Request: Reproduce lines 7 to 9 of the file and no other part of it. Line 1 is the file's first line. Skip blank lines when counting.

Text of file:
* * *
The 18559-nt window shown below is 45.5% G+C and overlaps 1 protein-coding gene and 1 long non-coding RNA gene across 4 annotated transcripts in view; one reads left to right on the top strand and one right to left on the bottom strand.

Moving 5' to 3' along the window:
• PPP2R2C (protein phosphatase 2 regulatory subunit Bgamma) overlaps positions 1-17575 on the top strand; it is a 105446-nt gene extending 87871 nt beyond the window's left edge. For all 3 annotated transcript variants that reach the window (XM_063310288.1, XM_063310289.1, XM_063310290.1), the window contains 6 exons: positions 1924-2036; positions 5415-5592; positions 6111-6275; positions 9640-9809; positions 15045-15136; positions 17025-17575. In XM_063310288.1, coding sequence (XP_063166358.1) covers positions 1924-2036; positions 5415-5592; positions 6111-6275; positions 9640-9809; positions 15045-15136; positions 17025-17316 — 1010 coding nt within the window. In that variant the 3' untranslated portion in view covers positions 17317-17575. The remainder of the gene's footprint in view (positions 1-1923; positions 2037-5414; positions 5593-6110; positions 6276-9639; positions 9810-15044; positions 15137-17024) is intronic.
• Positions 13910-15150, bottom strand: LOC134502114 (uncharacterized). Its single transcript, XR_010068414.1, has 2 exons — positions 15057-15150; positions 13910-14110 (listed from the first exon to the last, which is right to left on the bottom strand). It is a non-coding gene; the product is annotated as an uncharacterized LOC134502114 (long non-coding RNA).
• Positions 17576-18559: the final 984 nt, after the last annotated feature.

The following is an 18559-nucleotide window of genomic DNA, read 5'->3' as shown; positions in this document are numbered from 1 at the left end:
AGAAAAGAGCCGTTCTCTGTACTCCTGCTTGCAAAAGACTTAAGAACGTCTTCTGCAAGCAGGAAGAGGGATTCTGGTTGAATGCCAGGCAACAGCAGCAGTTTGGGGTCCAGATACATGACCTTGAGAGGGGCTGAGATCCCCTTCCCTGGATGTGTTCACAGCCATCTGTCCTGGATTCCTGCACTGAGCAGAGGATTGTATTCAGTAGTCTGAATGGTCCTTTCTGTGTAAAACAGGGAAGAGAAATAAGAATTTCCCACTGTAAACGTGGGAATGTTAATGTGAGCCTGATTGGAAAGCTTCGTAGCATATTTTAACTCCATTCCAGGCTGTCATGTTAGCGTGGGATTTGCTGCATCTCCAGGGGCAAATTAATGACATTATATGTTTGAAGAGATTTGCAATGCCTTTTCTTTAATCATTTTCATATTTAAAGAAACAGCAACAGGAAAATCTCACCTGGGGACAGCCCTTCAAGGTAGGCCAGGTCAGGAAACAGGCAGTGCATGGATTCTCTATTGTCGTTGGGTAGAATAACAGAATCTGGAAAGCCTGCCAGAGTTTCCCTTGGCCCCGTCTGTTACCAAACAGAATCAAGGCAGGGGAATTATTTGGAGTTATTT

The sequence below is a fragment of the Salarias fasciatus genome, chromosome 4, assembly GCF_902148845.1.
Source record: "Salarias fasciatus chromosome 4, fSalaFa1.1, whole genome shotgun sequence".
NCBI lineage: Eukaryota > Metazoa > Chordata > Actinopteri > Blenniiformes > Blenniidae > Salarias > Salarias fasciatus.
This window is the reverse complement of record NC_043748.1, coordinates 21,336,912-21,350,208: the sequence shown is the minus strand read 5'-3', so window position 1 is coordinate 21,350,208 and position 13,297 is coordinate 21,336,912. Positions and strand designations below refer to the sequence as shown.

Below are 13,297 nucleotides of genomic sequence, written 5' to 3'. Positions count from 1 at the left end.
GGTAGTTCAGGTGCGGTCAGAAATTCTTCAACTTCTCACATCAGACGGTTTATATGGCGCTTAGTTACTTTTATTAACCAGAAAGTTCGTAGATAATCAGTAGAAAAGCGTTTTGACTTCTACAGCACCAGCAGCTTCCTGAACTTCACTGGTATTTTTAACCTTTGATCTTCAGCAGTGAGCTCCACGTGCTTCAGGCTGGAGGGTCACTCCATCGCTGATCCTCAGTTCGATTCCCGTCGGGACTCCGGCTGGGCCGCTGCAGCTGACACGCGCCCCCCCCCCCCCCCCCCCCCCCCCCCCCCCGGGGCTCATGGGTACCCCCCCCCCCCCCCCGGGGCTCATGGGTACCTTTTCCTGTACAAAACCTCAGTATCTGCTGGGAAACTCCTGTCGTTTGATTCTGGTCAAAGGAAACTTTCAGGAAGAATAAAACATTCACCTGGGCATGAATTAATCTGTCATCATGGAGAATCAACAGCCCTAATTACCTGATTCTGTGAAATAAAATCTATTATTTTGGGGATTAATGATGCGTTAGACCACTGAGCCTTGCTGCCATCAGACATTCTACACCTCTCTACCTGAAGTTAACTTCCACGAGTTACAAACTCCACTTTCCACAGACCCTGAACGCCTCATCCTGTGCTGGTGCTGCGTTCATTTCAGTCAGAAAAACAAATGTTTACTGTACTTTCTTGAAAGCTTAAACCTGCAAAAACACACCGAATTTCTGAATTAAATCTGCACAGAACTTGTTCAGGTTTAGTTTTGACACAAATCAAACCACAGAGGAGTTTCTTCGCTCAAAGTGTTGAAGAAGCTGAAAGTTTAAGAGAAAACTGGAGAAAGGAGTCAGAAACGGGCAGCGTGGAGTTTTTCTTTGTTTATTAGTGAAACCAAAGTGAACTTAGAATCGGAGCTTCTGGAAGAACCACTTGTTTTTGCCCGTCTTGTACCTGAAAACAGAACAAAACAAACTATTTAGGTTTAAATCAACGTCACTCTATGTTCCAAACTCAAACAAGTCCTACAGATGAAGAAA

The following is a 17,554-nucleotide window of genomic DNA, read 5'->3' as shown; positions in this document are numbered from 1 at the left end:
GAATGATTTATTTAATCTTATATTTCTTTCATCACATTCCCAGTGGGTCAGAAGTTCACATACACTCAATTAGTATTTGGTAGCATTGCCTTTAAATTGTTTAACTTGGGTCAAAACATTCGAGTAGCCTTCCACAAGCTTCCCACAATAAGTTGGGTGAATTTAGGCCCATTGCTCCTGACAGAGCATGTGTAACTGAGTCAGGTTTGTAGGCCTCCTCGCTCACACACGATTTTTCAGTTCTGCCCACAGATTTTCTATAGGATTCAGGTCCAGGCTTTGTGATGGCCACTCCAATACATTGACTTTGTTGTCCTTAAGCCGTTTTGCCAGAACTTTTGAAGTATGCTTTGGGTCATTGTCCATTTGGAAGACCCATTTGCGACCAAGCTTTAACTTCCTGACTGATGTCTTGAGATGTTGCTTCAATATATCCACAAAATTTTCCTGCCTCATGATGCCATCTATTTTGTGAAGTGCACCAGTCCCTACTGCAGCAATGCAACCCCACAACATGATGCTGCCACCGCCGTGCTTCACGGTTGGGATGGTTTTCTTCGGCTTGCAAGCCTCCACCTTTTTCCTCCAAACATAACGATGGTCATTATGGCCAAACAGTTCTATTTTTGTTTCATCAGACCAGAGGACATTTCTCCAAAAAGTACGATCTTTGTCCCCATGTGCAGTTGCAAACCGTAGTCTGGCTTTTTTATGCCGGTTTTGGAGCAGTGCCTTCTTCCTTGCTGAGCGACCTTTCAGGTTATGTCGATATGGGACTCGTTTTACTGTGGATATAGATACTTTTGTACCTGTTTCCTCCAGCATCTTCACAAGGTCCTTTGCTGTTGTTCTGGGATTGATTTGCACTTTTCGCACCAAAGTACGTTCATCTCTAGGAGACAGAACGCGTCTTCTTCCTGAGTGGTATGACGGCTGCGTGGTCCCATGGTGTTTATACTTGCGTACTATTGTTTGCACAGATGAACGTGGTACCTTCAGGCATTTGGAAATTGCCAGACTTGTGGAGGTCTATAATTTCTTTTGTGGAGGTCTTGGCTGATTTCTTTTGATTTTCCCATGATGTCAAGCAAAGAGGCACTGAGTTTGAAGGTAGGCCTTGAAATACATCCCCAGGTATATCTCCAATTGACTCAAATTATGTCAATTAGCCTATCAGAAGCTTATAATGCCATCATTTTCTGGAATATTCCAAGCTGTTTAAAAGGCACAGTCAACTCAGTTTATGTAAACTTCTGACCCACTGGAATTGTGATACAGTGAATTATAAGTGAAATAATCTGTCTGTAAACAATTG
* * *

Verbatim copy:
AGAAAAGAGCCGTTCTCTGTACTCCTGCTTGCAAAAGACTTAAGAACGTCTTCTGCAAGCAGGAAGAGGGATTCTGGTTGAATGCCAGGCAACAGCAGCAGTTTGGGGTCCAGATACATGACCTTGAGAGGGGCTGAGATCCCCTTCCCTGGATGTGTTCACAGCCATCTGTCCTGGATTCCTGCACTGAGCAGAGGATTGTATTCAGTAGTCTGAATGGTCCTTTCTGTGTAAAACAGGGAAGAGAAATAAGAATTTCCCACTGTAAACGTGGGAATGTTAATGTGAGCCTGATTGGAAAGCTTCGTAGCATATTTTAACTCCATTCCAGGCTGTCATGTTAGCGTGGGATTTGCTGCATCTCCAGGGGCAAATTAATGACATTATATGTTTGAAGAGATTTGCAATGCCTTTTCTTTAATCATTTTCATATTTAAAGAAACAGCAACAGGAAAATCTCACCTGGGGACAGCCCTTCAAGGTAGGCCAGGTCAGGAAACAGGCAGTGCATGGATTCTCTATTGTCGTTGGGTAGAATAACAGAATCTGGAAAGCCTGCCAGAGTTTCCCTTGGCCCCGTCTGTTACCAAACAGAATCAAGGCAGGGGAATTATTTGGAGTTATTT

The sequence below is a fragment of the Salarias fasciatus genome, chromosome 4, assembly GCF_902148845.1.
Source record: "Salarias fasciatus chromosome 4, fSalaFa1.1, whole genome shotgun sequence".